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Are you really fine with IC voltage regulators ?
Are you really fine with IC voltage regulators ?
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Old 4th September 2020, 07:49 PM   #71
Mark Johnson is offline Mark Johnson  United States
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Are you really fine with IC voltage regulators ?
VRDN can be configured as two half-wave rectifiers, one for positive output and another for negative output; this allows the use of an AC wall wart with a single secondary. It also requires two opposite-polarity regulators (an LM317 and an LM337) since the common ground connection is foreordained and unchangeable. There's only one secondary.

On the other hand, when you abandon the feature to operate from a wall wart transformer with a single secondary, and instead require a within-chassis transformer having two independent secondaries, then you obtain the freedom to use two identical regulators, one for positive and the other for negative.

Personally, I'm fond of the idea of an AC wall wart. It keeps the AC mains out of the DIY chassis, which improves safety and reduces DIY chassis size (volume). The barrel jack connector cutout on the rear panel is smaller and far easier to drill, than a rectangular IEC mains inlet. Not surprisingly, both of the DIY headphone amps I exhibited & demonstrated at the 2019 Burning Amp Festival, used AC wall warts plus dual half-wave rectifiers. Attendees who listened to those HPAs ("Azul" and "Rojo"), liked what they heard.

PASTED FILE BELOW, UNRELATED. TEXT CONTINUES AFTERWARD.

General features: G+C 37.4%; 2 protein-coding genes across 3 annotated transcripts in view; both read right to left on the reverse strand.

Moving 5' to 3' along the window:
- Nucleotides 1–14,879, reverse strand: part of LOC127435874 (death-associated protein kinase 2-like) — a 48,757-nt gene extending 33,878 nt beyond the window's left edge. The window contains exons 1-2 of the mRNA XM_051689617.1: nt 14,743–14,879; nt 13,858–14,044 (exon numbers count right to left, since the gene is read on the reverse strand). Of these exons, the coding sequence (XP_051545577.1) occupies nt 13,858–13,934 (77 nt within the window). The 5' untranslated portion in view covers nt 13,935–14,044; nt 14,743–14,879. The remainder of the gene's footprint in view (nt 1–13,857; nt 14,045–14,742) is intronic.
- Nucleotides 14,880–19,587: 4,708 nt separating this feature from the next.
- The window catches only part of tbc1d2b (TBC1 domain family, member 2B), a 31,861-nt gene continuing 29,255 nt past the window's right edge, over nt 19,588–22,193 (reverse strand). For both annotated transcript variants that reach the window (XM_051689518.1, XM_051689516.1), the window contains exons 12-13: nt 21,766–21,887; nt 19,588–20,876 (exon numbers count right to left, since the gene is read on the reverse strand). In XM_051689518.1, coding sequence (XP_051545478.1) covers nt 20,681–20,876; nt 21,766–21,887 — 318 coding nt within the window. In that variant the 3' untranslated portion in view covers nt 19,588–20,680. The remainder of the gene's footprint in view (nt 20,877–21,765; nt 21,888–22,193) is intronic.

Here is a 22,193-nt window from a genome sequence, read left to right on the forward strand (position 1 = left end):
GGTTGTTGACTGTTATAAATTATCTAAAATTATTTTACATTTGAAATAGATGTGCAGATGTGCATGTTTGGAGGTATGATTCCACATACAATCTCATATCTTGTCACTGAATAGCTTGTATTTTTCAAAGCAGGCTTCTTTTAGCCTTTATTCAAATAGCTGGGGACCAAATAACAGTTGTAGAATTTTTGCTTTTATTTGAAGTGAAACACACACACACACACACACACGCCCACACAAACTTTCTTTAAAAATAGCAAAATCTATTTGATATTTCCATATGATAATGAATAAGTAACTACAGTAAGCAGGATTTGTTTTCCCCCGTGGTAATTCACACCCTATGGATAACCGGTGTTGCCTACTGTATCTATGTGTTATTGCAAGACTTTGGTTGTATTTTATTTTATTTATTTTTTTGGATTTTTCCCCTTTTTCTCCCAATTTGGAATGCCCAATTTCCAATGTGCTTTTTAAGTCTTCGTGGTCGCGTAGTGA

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Old 4th September 2020, 11:43 PM   #72
MarcelvdG is offline MarcelvdG  Netherlands
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By the way, this is a relatively low-noise bandgap circuit that can be made of discrete dual transistors. It is similar to something that was published in the 1960's, but is almost never used. As drawn here it is relatively sensitive to variations in the input current; the transresistance from input current to output voltage is almost 286 ohm, so a 10 % variation of the input current changes the output voltage by about 31 mV or 2.5 %. A refinement could be to derive the 1.1 mA input current from the 1.23 V output voltage while ensuring the circuit doesn't get stuck at zero current and voltage.
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Old 5th September 2020, 02:18 AM   #73
wiseoldtech is offline wiseoldtech  United States
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Every PS I've make uses THIS to enhance and quiet down any residual noise.
Dead silent.
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Old 5th September 2020, 08:31 AM   #74